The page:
We Adapt, Therefore We Are
Dear Adaptation Mavens,
I’m pretty sure I believe climate change is happening and that I should be doing something about it. I manage a boreal forest reserve and things sure seem different. But then I read the polls that say that some people aren’t sure it’s real and maybe it’s all the talk of dishonest scientists. Am I a dupe to believe its real? Should I actually do anything or wait to see how it pans out?
There are so many uncertainties in life. It starts at conception—will you be a boy or a girl? Your chromosomes know but your parents don’t. Then it plagues you through grade school (Will you get picked for the kick-ball team?) and high school (Will you get a prom date?). Every day decisions are rife with uncertainty (Should you bring a raincoat? Will the neighbor’s dog attack you as you begin biking to work?), as are bigger life decisions (Should you marry that person? Buy a house?). Rene Descartes famously struggled with his uncertainty about so grand an issue as the existence of God. He built a logic diagram that went roughly like this:
His take away message: If there is no God and you live your life as though there were a god you haven’t really lost anything. If there is a God and you live as if there were not, you lose. So the safest strategy is to live your life as though there God exists.
Now for some people there is no doubt in their mind about the existence of God. However for others faith is harder to come by. You seem to be indicating that your faith in whether or not the climate is changing is shaky. You seem to want to believe but you are worried about leaping on a trend or bandwagon before everyone joins you. So let’s apply Descartes’ approach first to the question of whether to act to reduce climate change itself:
But your question was more about whether you should take action in your management activities or just wait and see. Now the table looks like this:
So if climate change does not exist, it really doesn’t matter whether you adapt or not, however if it does exist your decision likely makes the difference between success and failure. The question is, would you rather take no action and risk failure, or try adaptation and risk at worst ending up with your current level of success? Not taking action often seems less risky, but this isn’t always the case—not acting can be risky indeed.
But is all this philosophical stuff appropriate for the question of whether climate change exists? Is climate change really a question of faith? No (although many fundamentalist Christians argue that their response to climate change is indeed a matter of faith, namely following the Biblical mandate to care for Creation1). Regardless of what’s causing the climate to change, it’s pretty clear that it is changing—ask anyone living on low-lying coastal plains, or near glaciers. Heck, ask yourself! You seem to have noticed changes in your forest.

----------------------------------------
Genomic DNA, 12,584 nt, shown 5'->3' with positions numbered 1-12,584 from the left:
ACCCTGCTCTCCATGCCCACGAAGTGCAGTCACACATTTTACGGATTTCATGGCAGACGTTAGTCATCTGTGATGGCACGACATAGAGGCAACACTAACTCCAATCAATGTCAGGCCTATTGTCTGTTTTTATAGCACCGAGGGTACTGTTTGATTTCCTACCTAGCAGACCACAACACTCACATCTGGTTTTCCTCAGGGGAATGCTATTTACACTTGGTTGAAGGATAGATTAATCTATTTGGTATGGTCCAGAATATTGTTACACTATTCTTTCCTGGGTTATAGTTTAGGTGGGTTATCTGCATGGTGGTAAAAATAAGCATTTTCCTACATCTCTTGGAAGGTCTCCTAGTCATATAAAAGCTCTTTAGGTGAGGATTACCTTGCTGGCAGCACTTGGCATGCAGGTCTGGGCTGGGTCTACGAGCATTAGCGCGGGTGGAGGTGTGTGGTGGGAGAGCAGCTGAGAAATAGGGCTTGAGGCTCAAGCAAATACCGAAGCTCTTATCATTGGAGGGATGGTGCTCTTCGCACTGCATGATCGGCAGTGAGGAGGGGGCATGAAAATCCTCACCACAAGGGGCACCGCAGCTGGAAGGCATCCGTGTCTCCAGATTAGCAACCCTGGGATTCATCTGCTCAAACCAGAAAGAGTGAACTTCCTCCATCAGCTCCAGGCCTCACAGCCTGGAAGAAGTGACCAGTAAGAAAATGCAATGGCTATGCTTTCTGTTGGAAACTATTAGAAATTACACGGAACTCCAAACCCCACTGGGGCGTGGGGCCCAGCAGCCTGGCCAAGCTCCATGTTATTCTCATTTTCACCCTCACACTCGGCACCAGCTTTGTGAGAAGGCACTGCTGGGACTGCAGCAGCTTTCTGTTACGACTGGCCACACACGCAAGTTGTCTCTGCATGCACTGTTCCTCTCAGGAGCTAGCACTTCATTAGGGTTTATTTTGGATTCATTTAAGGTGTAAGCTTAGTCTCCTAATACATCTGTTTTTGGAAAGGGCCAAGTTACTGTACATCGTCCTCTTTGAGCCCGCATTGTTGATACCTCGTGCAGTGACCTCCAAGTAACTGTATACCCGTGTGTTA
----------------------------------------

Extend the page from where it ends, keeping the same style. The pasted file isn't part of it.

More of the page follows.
You don’t get to make effective management decision in hindsight. If this were the case perhaps the United States would’ve followed Canada’s lead on same-season relief well drilling and the BP oil spill in the Gulf of Mexico would be contained already. Cane Toads might not have been used for pest eradication, Dodo birds would still be walking around, we wouldn’t have licensed DDT, and Love Canal would still be home to happy (albeit unhealthy) families.
Just as clear-cutting an area now means you can’t have old growth forest there again for a very long time, the decisions we make now affect what management and conservation options we have in the future. Waiting for certainty (particularly if it comes in the form of a disaster) may limit our options and, given the scope and nature of climate change, you may never get the certainty you crave.
Incorporating climate change into your management plan now could very well be the stitch in time that saves nine.
Additional note to readers: With this advice column the CAKE website is becoming fully functional! Yippie! We invite you to visit often, take advantage of the many fine resources and if the spirit moves you, please donate to the cause. If CAKE is your online adaptation destination, consider making a donation of a case study or funds to keep it running.
1 See Hayhoe and Farely’s 2010 book “A Climate for Change: Global Warming Facts for Faith-Based Decisions”